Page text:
Christine Muncy: I would say move quick. And that free time that you have definitely start digging into figure out what would be sustainable for you, and start signing up for things. Start putting things in action. If you’re absolutely not going to be returning in two weeks, one piece of advice that sometimes is not always in favor of the employer that I provide to my clients is, you look out for you. You are number one. Do not tell your employer unless you absolutely have to that you’re not returning. Work until that last day, and then turn in your notice.
I say that because if you turn in your notice, if you’re in an at-will state, they can let you go. That seems just awful and like you might be burning a bridge, but realistically you have two weeks, that’s one paycheck. If you’re like so many other Americans who might be living closer to paycheck to paycheck, you may not have an option but to leave that way.
The first thing I would do is just say what are my options here, and see if you can find something. Then I would start looking at remote jobs. Like I said, FlexJobs is a very popular online job board. Definitely not pushing it and I don’t get any benefits from saying it, but this website is just, there’s so many now, too, but it’s one that people can start applying for those jobs that are online, 100%.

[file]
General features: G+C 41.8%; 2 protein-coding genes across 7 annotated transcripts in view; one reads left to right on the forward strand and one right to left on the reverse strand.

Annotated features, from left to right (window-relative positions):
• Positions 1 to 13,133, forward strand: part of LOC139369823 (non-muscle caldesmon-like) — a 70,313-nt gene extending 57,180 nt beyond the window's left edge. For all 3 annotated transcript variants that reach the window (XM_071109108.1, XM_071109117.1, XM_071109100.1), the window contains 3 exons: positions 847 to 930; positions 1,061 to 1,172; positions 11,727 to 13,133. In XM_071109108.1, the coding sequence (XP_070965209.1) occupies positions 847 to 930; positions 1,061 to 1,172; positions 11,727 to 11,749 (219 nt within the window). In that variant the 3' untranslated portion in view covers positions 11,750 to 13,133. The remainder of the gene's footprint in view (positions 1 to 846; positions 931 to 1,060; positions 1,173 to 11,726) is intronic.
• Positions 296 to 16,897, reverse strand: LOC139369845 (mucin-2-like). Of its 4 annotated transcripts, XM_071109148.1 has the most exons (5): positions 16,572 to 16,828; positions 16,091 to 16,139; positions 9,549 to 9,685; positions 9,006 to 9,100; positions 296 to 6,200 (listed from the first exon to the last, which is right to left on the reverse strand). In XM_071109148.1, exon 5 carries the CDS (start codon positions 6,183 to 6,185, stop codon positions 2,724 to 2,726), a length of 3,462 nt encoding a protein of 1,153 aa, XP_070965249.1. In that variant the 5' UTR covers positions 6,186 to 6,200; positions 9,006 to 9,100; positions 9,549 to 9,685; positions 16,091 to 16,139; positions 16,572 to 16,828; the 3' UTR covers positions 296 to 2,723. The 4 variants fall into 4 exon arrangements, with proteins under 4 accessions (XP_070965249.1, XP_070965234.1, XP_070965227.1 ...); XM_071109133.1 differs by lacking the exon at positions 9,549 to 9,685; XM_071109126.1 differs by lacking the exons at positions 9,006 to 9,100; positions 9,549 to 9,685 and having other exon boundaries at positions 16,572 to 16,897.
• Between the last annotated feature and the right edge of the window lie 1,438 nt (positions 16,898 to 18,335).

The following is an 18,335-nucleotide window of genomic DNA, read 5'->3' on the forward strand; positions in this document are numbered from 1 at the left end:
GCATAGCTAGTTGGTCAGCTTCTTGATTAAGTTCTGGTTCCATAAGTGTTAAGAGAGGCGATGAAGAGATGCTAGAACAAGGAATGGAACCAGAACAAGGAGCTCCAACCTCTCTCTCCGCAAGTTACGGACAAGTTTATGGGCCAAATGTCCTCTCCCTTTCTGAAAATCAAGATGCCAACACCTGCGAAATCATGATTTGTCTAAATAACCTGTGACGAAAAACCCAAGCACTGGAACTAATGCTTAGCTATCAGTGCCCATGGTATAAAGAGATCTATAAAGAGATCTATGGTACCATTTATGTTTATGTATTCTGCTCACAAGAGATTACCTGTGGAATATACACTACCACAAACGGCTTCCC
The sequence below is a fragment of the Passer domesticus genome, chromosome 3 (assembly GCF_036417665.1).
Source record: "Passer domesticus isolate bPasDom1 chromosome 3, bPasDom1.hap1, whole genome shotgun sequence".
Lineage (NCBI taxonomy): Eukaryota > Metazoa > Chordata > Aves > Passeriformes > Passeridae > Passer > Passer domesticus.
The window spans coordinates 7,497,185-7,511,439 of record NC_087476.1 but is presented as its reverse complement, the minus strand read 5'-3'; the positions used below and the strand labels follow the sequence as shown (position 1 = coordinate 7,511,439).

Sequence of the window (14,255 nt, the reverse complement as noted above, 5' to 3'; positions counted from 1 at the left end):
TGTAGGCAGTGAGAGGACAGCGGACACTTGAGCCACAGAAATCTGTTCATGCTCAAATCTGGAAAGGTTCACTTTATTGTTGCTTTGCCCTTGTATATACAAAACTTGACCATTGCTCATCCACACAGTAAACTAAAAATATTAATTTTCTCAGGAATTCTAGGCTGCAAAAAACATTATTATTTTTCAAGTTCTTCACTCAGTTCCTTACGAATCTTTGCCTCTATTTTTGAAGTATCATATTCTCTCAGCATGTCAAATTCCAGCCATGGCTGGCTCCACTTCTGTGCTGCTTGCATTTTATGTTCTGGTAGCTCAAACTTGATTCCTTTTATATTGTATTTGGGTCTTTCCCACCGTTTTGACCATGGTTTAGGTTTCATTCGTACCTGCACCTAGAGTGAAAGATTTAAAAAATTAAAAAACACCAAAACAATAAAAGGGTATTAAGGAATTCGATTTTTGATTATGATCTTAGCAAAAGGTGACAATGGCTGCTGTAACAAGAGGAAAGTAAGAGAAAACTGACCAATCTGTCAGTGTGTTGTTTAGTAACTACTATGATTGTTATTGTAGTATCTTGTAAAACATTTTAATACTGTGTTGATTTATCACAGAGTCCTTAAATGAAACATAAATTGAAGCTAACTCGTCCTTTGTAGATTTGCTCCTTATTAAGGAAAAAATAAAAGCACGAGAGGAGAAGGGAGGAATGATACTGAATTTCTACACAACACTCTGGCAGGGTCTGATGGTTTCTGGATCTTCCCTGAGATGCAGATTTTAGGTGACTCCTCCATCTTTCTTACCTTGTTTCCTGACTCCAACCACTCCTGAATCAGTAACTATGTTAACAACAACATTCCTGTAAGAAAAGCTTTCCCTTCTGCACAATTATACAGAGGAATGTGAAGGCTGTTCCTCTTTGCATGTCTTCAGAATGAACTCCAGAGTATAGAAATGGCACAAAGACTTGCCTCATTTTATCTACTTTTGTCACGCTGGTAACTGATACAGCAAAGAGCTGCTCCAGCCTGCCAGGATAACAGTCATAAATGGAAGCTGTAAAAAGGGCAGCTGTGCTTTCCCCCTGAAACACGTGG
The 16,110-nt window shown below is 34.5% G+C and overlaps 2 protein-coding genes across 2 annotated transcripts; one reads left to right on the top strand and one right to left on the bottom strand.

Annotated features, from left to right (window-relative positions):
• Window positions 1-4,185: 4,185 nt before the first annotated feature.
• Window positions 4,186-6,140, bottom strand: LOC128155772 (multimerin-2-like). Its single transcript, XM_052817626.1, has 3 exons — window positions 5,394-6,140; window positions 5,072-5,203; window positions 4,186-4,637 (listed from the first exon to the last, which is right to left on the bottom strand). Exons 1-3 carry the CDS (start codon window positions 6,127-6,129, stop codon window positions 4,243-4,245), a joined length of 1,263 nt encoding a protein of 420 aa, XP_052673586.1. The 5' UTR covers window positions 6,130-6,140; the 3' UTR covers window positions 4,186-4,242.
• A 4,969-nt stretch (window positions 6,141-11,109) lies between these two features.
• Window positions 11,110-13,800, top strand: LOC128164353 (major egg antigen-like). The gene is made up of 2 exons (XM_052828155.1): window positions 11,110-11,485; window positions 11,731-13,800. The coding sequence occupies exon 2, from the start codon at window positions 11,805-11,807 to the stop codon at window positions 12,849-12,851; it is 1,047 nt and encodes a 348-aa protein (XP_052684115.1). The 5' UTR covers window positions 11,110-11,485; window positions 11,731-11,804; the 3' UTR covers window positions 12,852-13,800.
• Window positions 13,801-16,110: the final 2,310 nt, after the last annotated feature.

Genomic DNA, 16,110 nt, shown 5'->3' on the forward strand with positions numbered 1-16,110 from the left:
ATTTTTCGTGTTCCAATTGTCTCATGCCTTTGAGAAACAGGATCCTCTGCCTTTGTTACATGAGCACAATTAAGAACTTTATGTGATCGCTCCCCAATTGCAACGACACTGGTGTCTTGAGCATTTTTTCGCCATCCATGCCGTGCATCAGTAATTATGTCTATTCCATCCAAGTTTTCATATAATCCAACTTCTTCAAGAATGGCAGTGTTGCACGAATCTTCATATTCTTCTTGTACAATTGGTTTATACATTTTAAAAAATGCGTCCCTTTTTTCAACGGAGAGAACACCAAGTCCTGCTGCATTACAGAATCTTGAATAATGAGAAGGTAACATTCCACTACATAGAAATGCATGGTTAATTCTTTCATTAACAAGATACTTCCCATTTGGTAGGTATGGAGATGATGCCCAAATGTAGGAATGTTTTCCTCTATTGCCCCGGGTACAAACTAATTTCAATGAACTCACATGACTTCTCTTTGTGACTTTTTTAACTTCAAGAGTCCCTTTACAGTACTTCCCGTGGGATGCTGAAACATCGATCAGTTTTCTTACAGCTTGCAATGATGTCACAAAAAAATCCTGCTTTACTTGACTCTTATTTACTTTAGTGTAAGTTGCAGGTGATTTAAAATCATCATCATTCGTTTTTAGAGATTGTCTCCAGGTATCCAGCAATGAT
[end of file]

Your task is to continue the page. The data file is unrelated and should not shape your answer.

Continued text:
Dr. Marie Gould Harper: Exactly. Now, I actually had two questions, but because of what you just said I’m going to go one direction. One of the things that was shared with me, I have a personal friend who has embraced this gig economy. Her belief is, I’ll just work six months on and six months off, because she’s been doing it for a while, so financially she’s in a position that she can do that.
However, she mentioned something in her last search, and I want to hear your thoughts on the topic. She is noticing that there are a lot of pop-up consulting companies. I think they’re stating that they will represent these different workers to different employers to be contractors. What they’re noticing sometimes is they may advertise one way and call it a remote position, but when you get in for the interview, whether you’re talking to the third-party consulting firm or the actual employer, it’s almost like a bait and switch that they’re like, “But you can come in, right?” What’s your advice to individuals that are placed in that situation? They’ve seen a job advertised as remote, but it really isn’t remote.